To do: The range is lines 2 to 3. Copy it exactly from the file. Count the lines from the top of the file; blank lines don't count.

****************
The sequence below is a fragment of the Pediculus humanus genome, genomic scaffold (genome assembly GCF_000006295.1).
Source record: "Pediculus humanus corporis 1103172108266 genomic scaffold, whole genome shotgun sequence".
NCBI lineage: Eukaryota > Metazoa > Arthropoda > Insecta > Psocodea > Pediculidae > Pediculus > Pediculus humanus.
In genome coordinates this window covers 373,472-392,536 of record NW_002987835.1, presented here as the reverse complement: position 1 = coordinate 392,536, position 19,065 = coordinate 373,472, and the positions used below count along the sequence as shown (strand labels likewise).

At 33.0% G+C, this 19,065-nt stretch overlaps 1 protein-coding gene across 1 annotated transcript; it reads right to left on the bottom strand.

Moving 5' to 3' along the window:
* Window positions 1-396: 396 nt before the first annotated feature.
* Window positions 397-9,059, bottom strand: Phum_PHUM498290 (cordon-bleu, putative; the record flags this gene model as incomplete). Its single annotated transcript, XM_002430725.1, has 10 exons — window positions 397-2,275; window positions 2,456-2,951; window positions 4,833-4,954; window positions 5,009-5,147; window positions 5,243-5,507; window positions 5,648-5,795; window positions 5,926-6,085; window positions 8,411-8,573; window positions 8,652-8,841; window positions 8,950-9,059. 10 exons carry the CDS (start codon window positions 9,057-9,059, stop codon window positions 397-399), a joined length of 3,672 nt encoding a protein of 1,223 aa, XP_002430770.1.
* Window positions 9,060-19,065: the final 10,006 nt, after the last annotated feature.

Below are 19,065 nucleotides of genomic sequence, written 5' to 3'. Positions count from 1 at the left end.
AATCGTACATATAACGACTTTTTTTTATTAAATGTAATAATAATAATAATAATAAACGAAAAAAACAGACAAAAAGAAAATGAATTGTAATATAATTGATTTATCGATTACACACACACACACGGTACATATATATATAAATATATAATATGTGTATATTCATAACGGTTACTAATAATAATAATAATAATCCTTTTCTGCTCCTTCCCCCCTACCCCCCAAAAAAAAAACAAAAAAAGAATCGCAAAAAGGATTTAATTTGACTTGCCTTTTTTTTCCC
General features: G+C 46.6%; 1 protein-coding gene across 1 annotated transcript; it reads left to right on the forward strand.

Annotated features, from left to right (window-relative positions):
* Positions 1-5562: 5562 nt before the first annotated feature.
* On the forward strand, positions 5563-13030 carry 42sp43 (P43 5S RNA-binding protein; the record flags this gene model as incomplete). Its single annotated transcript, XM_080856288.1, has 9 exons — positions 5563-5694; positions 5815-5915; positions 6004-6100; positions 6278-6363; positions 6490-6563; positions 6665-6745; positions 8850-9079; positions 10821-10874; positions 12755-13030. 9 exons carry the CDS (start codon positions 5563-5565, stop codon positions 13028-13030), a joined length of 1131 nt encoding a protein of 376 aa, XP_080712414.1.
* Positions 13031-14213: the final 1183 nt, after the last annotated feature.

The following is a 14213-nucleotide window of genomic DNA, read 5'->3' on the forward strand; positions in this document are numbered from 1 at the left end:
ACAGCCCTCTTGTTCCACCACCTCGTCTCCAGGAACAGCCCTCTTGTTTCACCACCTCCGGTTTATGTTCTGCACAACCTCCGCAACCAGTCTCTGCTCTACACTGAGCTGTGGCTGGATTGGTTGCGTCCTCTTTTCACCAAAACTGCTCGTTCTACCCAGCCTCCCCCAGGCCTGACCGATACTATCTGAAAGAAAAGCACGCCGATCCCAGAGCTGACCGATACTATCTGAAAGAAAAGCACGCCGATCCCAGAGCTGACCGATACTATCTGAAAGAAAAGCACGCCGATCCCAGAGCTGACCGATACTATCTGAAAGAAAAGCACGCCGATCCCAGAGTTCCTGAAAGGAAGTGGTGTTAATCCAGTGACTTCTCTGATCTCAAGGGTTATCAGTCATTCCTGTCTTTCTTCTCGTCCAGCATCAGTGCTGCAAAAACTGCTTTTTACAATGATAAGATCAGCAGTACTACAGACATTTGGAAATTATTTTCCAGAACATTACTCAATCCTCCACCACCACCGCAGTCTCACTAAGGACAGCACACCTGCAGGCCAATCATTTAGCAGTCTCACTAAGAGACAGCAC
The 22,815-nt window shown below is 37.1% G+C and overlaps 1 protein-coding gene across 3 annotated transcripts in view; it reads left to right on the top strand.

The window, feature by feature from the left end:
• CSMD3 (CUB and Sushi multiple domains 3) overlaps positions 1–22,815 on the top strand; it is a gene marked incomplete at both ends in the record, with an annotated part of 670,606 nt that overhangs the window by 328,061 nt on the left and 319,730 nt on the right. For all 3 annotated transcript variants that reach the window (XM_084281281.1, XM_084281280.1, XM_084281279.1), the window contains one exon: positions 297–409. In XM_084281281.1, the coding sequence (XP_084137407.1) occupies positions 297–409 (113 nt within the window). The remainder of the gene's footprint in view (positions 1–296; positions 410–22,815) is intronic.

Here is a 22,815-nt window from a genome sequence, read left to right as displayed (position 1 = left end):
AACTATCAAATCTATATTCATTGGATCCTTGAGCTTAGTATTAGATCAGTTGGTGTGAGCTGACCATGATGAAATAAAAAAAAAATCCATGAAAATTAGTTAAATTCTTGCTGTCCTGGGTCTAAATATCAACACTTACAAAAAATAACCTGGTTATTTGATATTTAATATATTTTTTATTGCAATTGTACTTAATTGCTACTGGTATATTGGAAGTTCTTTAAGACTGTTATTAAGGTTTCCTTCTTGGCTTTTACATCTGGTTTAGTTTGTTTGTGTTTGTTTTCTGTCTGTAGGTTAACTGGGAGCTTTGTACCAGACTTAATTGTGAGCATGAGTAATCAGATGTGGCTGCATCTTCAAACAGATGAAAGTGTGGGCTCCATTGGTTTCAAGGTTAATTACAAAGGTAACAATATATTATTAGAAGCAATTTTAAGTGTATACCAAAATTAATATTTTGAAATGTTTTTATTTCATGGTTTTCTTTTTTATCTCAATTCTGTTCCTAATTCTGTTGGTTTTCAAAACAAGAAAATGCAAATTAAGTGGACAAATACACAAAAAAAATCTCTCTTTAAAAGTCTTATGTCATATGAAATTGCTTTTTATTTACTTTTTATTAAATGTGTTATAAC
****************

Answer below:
Source record: "Pediculus humanus corporis 1103172108266 genomic scaffold, whole genome shotgun sequence".
NCBI lineage: Eukaryota > Metazoa > Arthropoda > Insecta > Psocodea > Pediculidae > Pediculus > Pediculus humanus.